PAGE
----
has a region code
recorded onto it. DVD Players
are supposed to refuse
to play recordings when the region code
does not match.
Currently, this matters if you live outside region 1 (North America), since the Americans get a lot more DVDs, earlier. What's more, when films get released elsewhere on DVD, they tend to be missing many of the extras (alternative soundtracks, trailers, deleted scenes etc) present on the region 1 version.
Americans may now be pining for the ability play material from other regions, since the BBC has begun to release Region 2 DVDs of such classics as The Black Adder and Monty Python's Flying Circus.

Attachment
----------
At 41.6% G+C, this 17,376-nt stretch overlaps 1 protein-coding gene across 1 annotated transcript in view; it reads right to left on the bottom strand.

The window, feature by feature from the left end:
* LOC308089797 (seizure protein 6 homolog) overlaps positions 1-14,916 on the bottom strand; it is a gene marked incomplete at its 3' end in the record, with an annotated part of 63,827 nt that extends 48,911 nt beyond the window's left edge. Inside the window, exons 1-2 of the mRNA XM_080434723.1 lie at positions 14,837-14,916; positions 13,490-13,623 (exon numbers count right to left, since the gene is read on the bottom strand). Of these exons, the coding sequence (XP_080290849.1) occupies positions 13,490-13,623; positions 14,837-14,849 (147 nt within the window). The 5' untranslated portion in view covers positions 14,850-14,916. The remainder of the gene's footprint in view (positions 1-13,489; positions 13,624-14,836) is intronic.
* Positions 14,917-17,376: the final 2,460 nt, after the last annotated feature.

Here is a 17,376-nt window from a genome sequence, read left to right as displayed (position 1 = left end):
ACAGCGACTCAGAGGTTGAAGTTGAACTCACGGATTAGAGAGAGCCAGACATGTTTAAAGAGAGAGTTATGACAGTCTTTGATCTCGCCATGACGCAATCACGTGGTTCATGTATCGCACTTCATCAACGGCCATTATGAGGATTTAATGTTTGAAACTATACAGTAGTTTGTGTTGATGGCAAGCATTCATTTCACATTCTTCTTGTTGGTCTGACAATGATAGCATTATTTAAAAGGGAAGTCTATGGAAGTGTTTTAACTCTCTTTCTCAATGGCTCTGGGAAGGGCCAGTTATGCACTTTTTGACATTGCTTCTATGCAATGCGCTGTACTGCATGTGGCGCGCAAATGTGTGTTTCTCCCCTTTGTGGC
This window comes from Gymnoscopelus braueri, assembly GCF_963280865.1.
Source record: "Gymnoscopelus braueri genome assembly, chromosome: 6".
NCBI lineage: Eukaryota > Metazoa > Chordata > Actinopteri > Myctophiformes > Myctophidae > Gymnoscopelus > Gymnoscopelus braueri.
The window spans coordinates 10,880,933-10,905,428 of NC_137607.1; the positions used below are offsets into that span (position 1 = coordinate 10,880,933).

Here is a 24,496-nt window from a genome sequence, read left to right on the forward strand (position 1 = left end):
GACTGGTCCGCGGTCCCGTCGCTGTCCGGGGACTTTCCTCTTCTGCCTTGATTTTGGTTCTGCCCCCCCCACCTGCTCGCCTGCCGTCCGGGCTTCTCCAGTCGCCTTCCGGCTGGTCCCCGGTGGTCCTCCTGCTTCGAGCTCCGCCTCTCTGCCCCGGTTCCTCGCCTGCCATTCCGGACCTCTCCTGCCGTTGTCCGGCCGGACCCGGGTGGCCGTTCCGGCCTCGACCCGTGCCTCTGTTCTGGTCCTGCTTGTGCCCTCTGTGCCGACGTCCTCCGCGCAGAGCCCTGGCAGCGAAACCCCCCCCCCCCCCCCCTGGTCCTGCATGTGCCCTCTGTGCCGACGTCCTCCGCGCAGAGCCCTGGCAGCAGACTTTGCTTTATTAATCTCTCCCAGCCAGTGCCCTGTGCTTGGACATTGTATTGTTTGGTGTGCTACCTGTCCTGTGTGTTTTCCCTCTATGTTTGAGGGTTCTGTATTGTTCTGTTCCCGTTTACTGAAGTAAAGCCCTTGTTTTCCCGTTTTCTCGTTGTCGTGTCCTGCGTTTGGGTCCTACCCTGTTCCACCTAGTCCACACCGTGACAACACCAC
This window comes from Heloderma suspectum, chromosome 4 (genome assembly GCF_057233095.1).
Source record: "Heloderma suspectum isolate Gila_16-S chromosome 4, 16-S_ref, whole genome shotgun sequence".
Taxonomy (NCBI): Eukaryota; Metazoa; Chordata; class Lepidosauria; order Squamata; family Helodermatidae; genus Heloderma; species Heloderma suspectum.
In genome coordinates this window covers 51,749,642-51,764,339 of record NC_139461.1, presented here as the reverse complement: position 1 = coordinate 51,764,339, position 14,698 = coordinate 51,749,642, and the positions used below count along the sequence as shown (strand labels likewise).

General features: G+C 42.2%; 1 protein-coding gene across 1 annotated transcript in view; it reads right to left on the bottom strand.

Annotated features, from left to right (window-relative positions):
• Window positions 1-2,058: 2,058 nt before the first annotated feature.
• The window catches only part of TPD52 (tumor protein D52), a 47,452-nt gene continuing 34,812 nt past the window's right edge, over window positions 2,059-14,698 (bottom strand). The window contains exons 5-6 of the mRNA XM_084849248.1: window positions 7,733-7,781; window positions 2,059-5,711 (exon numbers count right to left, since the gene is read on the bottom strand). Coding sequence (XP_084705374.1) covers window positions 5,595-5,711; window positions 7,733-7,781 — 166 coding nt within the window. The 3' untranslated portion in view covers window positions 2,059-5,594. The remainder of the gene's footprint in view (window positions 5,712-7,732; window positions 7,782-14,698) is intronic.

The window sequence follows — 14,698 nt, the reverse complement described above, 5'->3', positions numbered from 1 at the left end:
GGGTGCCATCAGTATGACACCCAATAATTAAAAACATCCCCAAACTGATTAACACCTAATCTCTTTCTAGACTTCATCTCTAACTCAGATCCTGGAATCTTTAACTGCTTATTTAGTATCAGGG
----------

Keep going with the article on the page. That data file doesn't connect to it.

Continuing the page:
If this matters to you, try and get a multiregion DVD player. This may involve having someone hack your player, or you may be lucky enough to find a player which the manufacturer has slipped out with multiregional capabilities. Sometimes there are "secret" handset codes that change the region of the player.
Also, get a player (and possibly a TV) which is capable of handling both PAL (the European and Australian TV standard) and NTSC (the rest of the world's TV standard).